Amnesty International has urged the Premier League to change its owners’ and directors’ test “to address human rights issues” amid the Saudi Arabian-backed takeover of Newcastle United.

Approval for the takeover from the Premier League could come on Thursday.

A consortium would be in control of the club, not the Saudi state.

The state has been accused of human rights abuses, which Amnesty International say must be a factor in deciding whether the takeover proceeds.

“Instead of allowing those implicated in serious human rights violations to walk into English football simply because they have deep pockets, we’ve urged the Premier League to change their owners’ and directors’ test to address human rights issues,” said Sacha Deshmukh, Amnesty International chief executive.

“The phrase ‘human rights’ doesn’t even appear in the owners’ and directors’ test despite English football supposedly adhering to Fifa standards. We’ve sent the Premier League a suggested new human rights-compliant test and we reiterate our call on them to overhaul their standards on this.

“As with Formula One, elite boxing, golf or tennis, an association with top-tier football is a very attractive means of rebranding a country or person with a tarnished reputation. The Premier League needs to better understand the dynamic of sportswashing and tighten its ownership rules.”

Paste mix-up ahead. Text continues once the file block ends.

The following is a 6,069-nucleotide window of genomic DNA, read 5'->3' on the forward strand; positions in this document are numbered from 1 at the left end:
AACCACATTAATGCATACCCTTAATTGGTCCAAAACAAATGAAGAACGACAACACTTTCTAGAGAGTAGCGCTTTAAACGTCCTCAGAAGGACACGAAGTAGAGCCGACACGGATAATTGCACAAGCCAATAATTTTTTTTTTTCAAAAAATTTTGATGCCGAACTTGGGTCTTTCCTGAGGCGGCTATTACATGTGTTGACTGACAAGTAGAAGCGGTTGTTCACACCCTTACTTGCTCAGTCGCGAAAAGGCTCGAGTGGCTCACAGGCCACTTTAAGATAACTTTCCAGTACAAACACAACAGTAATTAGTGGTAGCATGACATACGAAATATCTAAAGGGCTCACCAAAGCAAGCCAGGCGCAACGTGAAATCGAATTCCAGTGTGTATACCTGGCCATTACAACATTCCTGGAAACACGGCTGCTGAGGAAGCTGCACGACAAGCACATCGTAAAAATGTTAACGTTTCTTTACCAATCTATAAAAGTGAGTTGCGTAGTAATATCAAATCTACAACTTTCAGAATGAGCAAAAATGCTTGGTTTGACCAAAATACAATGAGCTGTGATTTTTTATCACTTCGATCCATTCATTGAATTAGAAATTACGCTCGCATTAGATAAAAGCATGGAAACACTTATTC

The Public Investment Fund (PIF), which is set to provide 80% of funds for the £300m deal and would be the majority owner, will be seen as separate to the state and therefore allow the takeover to pass the Premier League owners’ and directors’ test.

It is believed a resolution came after Saudi Arabia settled an alleged piracy dispute with Qatar-based broadcaster beIN Sports, which owns rights to show Premier League matches in the Middle East.

With PIF deemed a separate entity, that, and any piracy issues, are no longer an impediment to the takeover in the Premier League’s view.

Many Newcastle fans want current owner Mike Ashley to leave the club after a 14-year reign, which they believe has been plagued by a lack of investment and ambition.

The Premier League and Newcastle have declined to comment.



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